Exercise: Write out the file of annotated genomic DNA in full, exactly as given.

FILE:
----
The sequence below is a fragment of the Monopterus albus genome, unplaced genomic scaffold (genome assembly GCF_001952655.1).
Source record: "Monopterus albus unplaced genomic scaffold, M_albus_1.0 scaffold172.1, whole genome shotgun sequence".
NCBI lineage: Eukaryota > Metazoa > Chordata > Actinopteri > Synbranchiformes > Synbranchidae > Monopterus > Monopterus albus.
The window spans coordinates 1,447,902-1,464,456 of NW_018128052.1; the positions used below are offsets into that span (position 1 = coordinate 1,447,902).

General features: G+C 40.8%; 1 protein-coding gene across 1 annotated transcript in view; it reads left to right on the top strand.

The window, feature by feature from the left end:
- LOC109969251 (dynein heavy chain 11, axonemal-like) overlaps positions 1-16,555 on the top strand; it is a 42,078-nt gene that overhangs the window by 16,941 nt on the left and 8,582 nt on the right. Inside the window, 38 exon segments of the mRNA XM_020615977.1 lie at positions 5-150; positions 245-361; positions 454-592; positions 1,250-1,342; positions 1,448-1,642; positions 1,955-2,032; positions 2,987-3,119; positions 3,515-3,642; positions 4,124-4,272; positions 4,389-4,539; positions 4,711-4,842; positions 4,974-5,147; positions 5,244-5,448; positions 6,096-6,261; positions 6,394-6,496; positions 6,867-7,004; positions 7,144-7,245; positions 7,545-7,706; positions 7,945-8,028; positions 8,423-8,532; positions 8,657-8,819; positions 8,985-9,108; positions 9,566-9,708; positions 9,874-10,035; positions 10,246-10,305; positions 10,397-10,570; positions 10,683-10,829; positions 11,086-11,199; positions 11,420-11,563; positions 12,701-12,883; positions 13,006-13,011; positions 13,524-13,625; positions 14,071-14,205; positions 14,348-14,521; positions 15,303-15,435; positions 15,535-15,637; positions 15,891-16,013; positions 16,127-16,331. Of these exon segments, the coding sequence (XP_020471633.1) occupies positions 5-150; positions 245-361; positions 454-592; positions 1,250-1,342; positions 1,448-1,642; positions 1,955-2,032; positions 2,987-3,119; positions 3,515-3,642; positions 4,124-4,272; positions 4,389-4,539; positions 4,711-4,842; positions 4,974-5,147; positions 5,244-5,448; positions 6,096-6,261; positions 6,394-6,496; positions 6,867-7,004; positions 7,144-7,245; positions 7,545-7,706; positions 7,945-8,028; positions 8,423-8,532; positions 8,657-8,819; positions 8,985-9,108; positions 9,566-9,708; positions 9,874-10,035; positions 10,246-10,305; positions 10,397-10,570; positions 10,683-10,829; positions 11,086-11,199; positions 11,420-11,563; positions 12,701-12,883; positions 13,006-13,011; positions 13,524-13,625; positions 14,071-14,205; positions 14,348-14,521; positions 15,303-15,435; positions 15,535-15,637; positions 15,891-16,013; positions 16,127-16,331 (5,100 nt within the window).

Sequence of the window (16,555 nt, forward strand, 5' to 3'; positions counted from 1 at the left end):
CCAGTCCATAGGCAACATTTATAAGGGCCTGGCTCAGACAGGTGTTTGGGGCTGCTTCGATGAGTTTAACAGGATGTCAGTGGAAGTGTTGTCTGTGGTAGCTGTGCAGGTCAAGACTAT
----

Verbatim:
The sequence below is a fragment of the Monopterus albus genome, unplaced genomic scaffold (genome assembly GCF_001952655.1).
Source record: "Monopterus albus unplaced genomic scaffold, M_albus_1.0 scaffold172.1, whole genome shotgun sequence".
NCBI lineage: Eukaryota > Metazoa > Chordata > Actinopteri > Synbranchiformes > Synbranchidae > Monopterus > Monopterus albus.
The window spans coordinates 1,447,902-1,464,456 of NW_018128052.1; the positions used below are offsets into that span (position 1 = coordinate 1,447,902).

General features: G+C 40.8%; 1 protein-coding gene across 1 annotated transcript in view; it reads left to right on the top strand.

The window, feature by feature from the left end:
- LOC109969251 (dynein heavy chain 11, axonemal-like) overlaps positions 1-16,555 on the top strand; it is a 42,078-nt gene that overhangs the window by 16,941 nt on the left and 8,582 nt on the right. Inside the window, 38 exon segments of the mRNA XM_020615977.1 lie at positions 5-150; positions 245-361; positions 454-592; positions 1,250-1,342; positions 1,448-1,642; positions 1,955-2,032; positions 2,987-3,119; positions 3,515-3,642; positions 4,124-4,272; positions 4,389-4,539; positions 4,711-4,842; positions 4,974-5,147; positions 5,244-5,448; positions 6,096-6,261; positions 6,394-6,496; positions 6,867-7,004; positions 7,144-7,245; positions 7,545-7,706; positions 7,945-8,028; positions 8,423-8,532; positions 8,657-8,819; positions 8,985-9,108; positions 9,566-9,708; positions 9,874-10,035; positions 10,246-10,305; positions 10,397-10,570; positions 10,683-10,829; positions 11,086-11,199; positions 11,420-11,563; positions 12,701-12,883; positions 13,006-13,011; positions 13,524-13,625; positions 14,071-14,205; positions 14,348-14,521; positions 15,303-15,435; positions 15,535-15,637; positions 15,891-16,013; positions 16,127-16,331. Of these exon segments, the coding sequence (XP_020471633.1) occupies positions 5-150; positions 245-361; positions 454-592; positions 1,250-1,342; positions 1,448-1,642; positions 1,955-2,032; positions 2,987-3,119; positions 3,515-3,642; positions 4,124-4,272; positions 4,389-4,539; positions 4,711-4,842; positions 4,974-5,147; positions 5,244-5,448; positions 6,096-6,261; positions 6,394-6,496; positions 6,867-7,004; positions 7,144-7,245; positions 7,545-7,706; positions 7,945-8,028; positions 8,423-8,532; positions 8,657-8,819; positions 8,985-9,108; positions 9,566-9,708; positions 9,874-10,035; positions 10,246-10,305; positions 10,397-10,570; positions 10,683-10,829; positions 11,086-11,199; positions 11,420-11,563; positions 12,701-12,883; positions 13,006-13,011; positions 13,524-13,625; positions 14,071-14,205; positions 14,348-14,521; positions 15,303-15,435; positions 15,535-15,637; positions 15,891-16,013; positions 16,127-16,331 (5,100 nt within the window).

Sequence of the window (16,555 nt, forward strand, 5' to 3'; positions counted from 1 at the left end):
CCAGTCCATAGGCAACATTTATAAGGGCCTGGCTCAGACAGGTGTTTGGGGCTGCTTCGATGAGTTTAACAGGATGTCAGTGGAAGTGTTGTCTGTGGTAGCTGTGCAGGTCAAGACTAT